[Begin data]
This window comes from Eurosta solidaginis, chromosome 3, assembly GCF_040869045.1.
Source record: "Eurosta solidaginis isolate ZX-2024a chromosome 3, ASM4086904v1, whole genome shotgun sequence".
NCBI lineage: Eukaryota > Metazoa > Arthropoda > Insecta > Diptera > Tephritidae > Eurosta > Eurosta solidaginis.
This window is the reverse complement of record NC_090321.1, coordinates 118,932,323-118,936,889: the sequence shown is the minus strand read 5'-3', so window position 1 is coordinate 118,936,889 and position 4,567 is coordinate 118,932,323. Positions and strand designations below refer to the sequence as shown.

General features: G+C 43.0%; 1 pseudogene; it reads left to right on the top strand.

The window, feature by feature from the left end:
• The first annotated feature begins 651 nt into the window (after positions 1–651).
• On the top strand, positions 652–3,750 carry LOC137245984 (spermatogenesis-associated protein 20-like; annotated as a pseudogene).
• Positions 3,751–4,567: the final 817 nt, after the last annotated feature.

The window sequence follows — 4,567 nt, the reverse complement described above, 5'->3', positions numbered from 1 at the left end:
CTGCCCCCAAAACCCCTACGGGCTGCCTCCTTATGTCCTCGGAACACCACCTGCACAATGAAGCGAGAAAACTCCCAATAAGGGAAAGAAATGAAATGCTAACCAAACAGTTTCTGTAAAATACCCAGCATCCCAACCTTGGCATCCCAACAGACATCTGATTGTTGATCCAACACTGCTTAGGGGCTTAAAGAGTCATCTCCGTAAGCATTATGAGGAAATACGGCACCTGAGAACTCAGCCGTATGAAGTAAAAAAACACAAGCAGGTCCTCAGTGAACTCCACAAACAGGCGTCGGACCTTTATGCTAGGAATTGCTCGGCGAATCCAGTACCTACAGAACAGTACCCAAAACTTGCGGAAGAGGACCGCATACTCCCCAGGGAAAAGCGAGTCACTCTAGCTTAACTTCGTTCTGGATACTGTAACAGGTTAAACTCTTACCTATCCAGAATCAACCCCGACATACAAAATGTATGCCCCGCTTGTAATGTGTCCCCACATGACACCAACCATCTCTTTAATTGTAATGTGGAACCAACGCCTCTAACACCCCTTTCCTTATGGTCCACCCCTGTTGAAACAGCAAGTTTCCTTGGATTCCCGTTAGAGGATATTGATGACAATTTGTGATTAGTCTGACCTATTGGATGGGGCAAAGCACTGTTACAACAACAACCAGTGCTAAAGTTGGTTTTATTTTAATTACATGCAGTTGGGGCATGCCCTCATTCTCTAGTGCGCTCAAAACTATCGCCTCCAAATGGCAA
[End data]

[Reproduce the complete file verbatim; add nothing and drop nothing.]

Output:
This window comes from Eurosta solidaginis, chromosome 3, assembly GCF_040869045.1.
Source record: "Eurosta solidaginis isolate ZX-2024a chromosome 3, ASM4086904v1, whole genome shotgun sequence".
NCBI lineage: Eukaryota > Metazoa > Arthropoda > Insecta > Diptera > Tephritidae > Eurosta > Eurosta solidaginis.
This window is the reverse complement of record NC_090321.1, coordinates 118,932,323-118,936,889: the sequence shown is the minus strand read 5'-3', so window position 1 is coordinate 118,936,889 and position 4,567 is coordinate 118,932,323. Positions and strand designations below refer to the sequence as shown.

General features: G+C 43.0%; 1 pseudogene; it reads left to right on the top strand.

The window, feature by feature from the left end:
• The first annotated feature begins 651 nt into the window (after positions 1–651).
• On the top strand, positions 652–3,750 carry LOC137245984 (spermatogenesis-associated protein 20-like; annotated as a pseudogene).
• Positions 3,751–4,567: the final 817 nt, after the last annotated feature.

The window sequence follows — 4,567 nt, the reverse complement described above, 5'->3', positions numbered from 1 at the left end:
CTGCCCCCAAAACCCCTACGGGCTGCCTCCTTATGTCCTCGGAACACCACCTGCACAATGAAGCGAGAAAACTCCCAATAAGGGAAAGAAATGAAATGCTAACCAAACAGTTTCTGTAAAATACCCAGCATCCCAACCTTGGCATCCCAACAGACATCTGATTGTTGATCCAACACTGCTTAGGGGCTTAAAGAGTCATCTCCGTAAGCATTATGAGGAAATACGGCACCTGAGAACTCAGCCGTATGAAGTAAAAAAACACAAGCAGGTCCTCAGTGAACTCCACAAACAGGCGTCGGACCTTTATGCTAGGAATTGCTCGGCGAATCCAGTACCTACAGAACAGTACCCAAAACTTGCGGAAGAGGACCGCATACTCCCCAGGGAAAAGCGAGTCACTCTAGCTTAACTTCGTTCTGGATACTGTAACAGGTTAAACTCTTACCTATCCAGAATCAACCCCGACATACAAAATGTATGCCCCGCTTGTAATGTGTCCCCACATGACACCAACCATCTCTTTAATTGTAATGTGGAACCAACGCCTCTAACACCCCTTTCCTTATGGTCCACCCCTGTTGAAACAGCAAGTTTCCTTGGATTCCCGTTAGAGGATATTGATGACAATTTGTGATTAGTCTGACCTATTGGATGGGGCAAAGCACTGTTACAACAACAACCAGTGCTAAAGTTGGTTTTATTTTAATTACATGCAGTTGGGGCATGCCCTCATTCTCTAGTGCGCTCAAAACTATCGCCTCCAAATGGCAA